I’m serious about that last point. In my last review, I wrote the words “I wanna give him (Hearthstone) a hug” and while reading it this time, I planned to write the exact words “I want to give Hearthstone a hug”. It’s uncanny.

But anyway, something that did change was that since I was already somewhat familiar with the mythology, I didn’t have as hard a time getting into it and it was an easier ride. I was able to have more fun with it. But I guess that can be attributed to the fact that this is a reread. And that I’m not in a reading slump.

As for the audiobook, I liked it, but didn’t love it. The narrator did a good job but the voices didn’t always fit the characters.

Overall, I love the story, the characters, the little Percy Jackson easter eggs, the narrative, and the action. This is a great novel and I’m now even more excited to pick up the sequel.

Review: The Dark Prophecy by Rick Riordan


Genre: Middle-Grade, Young-Adult, Fantasy, Humour, Mythology (Greek)
Pages: 432
Series: The Trials of Apollo #2
Release Date: May 2, 2017

5 Stars


This book is 432 pages long? I read an e-book so I didn’t know the page count, but I do know that it sure didn’t feel that long. It actually ended really quickly.

But I guess that’s what happens when a book is so much fun that you’re surprised the book also had a plot. Because plots are supposed to be the boring, or interesting, parts of a novel with some fun squeezed between them. The whole thing can’t be fun! That’s just not possible. But uncle Rick proves one again that he is awesomeness personified. Because this book… is wonderful.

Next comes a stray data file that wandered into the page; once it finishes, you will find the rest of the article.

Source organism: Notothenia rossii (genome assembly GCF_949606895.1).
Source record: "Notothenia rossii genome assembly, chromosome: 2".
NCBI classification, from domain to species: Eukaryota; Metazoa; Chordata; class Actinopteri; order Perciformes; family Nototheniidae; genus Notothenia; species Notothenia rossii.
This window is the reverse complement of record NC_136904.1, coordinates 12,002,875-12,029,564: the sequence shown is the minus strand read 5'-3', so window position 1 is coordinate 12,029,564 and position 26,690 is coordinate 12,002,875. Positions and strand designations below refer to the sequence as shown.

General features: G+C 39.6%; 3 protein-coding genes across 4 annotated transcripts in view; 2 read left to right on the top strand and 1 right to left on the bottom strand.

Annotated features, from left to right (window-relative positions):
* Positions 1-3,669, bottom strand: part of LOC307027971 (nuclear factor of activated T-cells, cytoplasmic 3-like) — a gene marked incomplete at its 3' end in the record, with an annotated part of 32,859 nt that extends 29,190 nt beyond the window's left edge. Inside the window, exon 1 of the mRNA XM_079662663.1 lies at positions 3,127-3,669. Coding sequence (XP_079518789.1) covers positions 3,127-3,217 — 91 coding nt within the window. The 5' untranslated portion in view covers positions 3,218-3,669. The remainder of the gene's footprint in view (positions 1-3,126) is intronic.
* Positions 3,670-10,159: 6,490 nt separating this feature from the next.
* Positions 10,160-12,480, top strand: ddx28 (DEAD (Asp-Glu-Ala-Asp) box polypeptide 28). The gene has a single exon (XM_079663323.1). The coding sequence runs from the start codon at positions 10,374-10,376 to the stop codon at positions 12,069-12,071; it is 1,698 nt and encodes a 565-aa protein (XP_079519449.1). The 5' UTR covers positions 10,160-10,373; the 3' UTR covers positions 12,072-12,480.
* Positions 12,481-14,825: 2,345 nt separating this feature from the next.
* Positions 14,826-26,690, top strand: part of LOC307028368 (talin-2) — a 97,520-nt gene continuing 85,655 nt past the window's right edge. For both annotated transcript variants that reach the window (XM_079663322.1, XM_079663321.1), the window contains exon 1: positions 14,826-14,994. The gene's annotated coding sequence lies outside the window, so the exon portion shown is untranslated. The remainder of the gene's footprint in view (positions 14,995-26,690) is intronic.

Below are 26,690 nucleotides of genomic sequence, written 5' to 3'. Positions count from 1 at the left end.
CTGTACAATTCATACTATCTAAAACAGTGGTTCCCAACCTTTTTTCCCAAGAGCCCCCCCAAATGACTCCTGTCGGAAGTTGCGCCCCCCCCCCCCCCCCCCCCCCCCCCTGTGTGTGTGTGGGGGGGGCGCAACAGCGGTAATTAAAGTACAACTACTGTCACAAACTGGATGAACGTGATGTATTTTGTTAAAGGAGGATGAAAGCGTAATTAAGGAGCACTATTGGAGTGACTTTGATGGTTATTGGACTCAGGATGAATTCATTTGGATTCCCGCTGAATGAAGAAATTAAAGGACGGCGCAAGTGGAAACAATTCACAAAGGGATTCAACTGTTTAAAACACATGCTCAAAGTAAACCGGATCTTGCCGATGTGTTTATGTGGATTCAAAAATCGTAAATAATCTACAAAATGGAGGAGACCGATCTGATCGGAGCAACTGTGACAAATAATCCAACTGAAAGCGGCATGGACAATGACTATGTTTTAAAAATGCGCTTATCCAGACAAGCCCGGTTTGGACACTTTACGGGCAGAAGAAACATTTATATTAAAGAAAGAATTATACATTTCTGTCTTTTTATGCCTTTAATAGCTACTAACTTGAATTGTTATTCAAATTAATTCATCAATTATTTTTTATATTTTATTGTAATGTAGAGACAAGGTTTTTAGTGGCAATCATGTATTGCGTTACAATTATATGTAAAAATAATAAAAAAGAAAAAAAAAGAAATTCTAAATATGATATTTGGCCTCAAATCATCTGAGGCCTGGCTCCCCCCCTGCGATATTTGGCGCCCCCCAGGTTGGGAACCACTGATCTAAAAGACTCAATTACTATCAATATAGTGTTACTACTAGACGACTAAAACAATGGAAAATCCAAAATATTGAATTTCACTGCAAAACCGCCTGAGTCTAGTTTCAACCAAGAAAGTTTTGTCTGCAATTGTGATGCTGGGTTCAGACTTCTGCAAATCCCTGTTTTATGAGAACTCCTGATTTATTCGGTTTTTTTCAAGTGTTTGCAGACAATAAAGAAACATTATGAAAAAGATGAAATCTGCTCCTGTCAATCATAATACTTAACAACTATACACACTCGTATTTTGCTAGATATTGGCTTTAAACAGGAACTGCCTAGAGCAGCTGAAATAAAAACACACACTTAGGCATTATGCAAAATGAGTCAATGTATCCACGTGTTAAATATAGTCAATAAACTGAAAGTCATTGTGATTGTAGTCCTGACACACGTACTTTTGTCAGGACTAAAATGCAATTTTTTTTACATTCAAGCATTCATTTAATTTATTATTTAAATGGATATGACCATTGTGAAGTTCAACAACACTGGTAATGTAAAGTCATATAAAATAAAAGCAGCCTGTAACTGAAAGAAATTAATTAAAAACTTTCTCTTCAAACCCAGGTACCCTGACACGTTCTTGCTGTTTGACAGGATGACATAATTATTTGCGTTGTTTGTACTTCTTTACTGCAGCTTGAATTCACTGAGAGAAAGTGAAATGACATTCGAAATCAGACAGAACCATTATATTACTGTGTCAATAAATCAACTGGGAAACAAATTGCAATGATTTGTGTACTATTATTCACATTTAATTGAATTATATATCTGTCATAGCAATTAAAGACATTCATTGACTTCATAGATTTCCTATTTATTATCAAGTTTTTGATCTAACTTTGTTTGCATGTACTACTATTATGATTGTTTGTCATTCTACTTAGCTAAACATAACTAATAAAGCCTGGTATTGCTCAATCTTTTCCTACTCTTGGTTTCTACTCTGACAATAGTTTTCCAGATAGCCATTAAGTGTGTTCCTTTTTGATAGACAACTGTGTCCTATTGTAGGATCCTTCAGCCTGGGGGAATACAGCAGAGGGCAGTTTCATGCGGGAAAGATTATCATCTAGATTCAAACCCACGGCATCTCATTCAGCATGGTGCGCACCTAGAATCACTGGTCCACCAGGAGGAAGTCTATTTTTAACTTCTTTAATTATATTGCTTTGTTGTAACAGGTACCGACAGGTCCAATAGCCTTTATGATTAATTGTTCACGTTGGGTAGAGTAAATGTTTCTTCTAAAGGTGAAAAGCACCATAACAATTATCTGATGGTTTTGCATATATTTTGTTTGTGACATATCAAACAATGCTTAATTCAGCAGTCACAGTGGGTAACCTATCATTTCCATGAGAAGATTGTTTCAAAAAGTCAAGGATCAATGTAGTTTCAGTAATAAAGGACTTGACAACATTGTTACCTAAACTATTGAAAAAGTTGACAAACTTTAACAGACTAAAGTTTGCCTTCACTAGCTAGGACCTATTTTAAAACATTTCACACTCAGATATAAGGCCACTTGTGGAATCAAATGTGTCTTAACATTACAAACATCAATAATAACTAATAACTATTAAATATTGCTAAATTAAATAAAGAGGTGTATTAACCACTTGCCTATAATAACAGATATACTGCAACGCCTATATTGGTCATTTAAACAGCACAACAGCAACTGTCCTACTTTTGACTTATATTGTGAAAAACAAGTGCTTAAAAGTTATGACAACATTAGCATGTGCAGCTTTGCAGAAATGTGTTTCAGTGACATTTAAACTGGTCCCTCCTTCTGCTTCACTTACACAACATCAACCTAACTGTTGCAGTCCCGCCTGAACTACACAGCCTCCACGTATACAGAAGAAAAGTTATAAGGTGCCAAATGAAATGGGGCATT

For one, we have Apollo’s narrative, which is filled with his all his numerous whinings that usually start with “when I was a god” or “if I was a god” or “when I become a god again”. Seriously, that dude is so not adjusting and it’s hilarious to read. Apollo is narcissistic, self-absorbed and would use you as a shield against monsters, but he’s still so likable. And he’s also learning, much to his disgust, to be selfless. I love the guy and I love his narrative.

Then there’s the fact that this series is almost like an epilogue for the Percy Jackson and the Heroes of Olympus series, giving us moments of closure with all the old characters one by one, while also introducing new characters, and mythical figures and creatures.